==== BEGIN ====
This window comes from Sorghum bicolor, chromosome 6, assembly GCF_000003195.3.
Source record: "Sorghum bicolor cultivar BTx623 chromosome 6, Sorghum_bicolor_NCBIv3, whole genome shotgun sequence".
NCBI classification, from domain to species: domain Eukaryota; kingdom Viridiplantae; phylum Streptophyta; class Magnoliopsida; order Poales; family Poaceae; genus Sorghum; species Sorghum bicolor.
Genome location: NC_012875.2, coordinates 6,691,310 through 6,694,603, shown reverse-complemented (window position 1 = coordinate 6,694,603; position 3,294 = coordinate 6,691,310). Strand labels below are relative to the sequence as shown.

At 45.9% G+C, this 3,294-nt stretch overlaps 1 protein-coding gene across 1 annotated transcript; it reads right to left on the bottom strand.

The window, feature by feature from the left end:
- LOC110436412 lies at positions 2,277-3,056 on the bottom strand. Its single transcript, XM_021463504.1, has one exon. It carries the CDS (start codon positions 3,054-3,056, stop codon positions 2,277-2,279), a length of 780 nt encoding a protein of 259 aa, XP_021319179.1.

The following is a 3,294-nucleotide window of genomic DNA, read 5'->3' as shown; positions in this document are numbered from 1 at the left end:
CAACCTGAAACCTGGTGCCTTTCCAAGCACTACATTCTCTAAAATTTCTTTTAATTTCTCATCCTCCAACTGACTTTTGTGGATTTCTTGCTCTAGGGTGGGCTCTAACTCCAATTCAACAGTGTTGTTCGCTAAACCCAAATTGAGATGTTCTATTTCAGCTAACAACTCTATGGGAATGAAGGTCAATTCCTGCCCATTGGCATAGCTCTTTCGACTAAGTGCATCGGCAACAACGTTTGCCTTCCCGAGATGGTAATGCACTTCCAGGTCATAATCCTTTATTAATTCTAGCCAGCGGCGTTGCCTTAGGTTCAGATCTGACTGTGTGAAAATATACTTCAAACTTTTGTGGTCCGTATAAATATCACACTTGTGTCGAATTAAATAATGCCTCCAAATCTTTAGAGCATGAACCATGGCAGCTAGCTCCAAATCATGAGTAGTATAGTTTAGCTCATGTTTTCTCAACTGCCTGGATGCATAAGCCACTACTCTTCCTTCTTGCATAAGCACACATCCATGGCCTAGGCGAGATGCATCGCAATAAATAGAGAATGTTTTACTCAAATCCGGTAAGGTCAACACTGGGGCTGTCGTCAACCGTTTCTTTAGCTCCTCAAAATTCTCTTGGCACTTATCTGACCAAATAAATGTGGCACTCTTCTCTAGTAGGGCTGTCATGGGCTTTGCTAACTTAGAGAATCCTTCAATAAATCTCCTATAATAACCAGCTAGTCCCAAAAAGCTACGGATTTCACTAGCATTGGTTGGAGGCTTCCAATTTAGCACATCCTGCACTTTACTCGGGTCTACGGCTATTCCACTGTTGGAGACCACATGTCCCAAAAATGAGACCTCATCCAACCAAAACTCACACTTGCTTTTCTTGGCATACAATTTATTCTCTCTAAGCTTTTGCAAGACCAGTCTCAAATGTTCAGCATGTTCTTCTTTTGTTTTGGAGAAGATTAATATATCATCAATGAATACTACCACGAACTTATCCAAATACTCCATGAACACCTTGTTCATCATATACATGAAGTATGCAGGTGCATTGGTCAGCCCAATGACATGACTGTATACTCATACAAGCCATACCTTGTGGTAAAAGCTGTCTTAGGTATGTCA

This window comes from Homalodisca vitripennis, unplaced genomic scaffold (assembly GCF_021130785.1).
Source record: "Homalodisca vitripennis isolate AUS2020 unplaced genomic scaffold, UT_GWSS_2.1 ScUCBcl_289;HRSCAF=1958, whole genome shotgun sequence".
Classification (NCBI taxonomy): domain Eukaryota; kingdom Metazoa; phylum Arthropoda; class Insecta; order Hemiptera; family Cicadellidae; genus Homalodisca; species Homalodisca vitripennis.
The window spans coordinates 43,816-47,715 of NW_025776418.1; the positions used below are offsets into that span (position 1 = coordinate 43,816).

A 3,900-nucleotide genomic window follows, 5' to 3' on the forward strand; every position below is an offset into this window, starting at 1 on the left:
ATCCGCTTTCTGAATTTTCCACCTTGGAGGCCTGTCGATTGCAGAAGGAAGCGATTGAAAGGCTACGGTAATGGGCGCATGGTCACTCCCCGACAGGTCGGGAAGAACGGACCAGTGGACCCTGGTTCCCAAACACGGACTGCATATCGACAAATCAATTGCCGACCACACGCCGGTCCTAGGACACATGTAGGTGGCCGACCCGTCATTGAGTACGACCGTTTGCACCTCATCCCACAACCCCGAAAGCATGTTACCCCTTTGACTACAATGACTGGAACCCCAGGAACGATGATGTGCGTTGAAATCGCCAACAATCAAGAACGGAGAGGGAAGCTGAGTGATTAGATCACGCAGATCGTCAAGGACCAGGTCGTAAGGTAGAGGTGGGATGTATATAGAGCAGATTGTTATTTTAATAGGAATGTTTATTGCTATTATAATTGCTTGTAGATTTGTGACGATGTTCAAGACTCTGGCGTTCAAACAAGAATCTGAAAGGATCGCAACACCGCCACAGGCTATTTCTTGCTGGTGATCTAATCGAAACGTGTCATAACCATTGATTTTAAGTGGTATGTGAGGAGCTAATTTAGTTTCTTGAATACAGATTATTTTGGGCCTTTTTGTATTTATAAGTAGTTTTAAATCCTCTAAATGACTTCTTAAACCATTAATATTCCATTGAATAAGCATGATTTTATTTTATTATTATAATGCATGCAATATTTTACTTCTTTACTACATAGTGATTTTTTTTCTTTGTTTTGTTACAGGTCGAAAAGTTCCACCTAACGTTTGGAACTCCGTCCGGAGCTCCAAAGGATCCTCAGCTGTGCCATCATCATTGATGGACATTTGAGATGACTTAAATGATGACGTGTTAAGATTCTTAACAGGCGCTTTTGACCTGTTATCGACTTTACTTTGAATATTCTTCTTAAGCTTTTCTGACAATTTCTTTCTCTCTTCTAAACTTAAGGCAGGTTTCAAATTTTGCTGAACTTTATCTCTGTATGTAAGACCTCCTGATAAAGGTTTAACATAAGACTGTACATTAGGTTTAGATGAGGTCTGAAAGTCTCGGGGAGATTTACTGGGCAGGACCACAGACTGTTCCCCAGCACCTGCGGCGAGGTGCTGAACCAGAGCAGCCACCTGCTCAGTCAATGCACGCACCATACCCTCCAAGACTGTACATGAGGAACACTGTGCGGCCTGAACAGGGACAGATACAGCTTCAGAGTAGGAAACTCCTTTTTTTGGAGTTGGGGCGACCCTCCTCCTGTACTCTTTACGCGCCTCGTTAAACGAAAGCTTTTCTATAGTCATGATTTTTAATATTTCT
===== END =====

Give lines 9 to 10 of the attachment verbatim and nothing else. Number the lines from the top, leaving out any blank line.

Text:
CAACCTGAAACCTGGTGCCTTTCCAAGCACTACATTCTCTAAAATTTCTTTTAATTTCTCATCCTCCAACTGACTTTTGTGGATTTCTTGCTCTAGGGTGGGCTCTAACTCCAATTCAACAGTGTTGTTCGCTAAACCCAAATTGAGATGTTCTATTTCAGCTAACAACTCTATGGGAATGAAGGTCAATTCCTGCCCATTGGCATAGCTCTTTCGACTAAGTGCATCGGCAACAACGTTTGCCTTCCCGAGATGGTAATGCACTTCCAGGTCATAATCCTTTATTAATTCTAGCCAGCGGCGTTGCCTTAGGTTCAGATCTGACTGTGTGAAAATATACTTCAAACTTTTGTGGTCCGTATAAATATCACACTTGTGTCGAATTAAATAATGCCTCCAAATCTTTAGAGCATGAACCATGGCAGCTAGCTCCAAATCATGAGTAGTATAGTTTAGCTCATGTTTTCTCAACTGCCTGGATGCATAAGCCACTACTCTTCCTTCTTGCATAAGCACACATCCATGGCCTAGGCGAGATGCATCGCAATAAATAGAGAATGTTTTACTCAAATCCGGTAAGGTCAACACTGGGGCTGTCGTCAACCGTTTCTTTAGCTCCTCAAAATTCTCTTGGCACTTATCTGACCAAATAAATGTGGCACTCTTCTCTAGTAGGGCTGTCATGGGCTTTGCTAACTTAGAGAATCCTTCAATAAATCTCCTATAATAACCAGCTAGTCCCAAAAAGCTACGGATTTCACTAGCATTGGTTGGAGGCTTCCAATTTAGCACATCCTGCACTTTACTCGGGTCTACGGCTATTCCACTGTTGGAGACCACATGTCCCAAAAATGAGACCTCATCCAACCAAAACTCACACTTGCTTTTCTTGGCATACAATTTATTCTCTCTAAGCTTTTGCAAGACCAGTCTCAAATGTTCAGCATGTTCTTCTTTTGTTTTGGAGAAGATTAATATATCATCAATGAATACTACCACGAACTTATCCAAATACTCCATGAACACCTTGTTCATCATATACATGAAGTATGCAGGTGCATTGGTCAGCCCAATGACATGACTGTATACTCATACAAGCCATACCTTGTGGTAAAAGCTGTCTTAGGTATGTCA

This window comes from Homalodisca vitripennis, unplaced genomic scaffold (assembly GCF_021130785.1).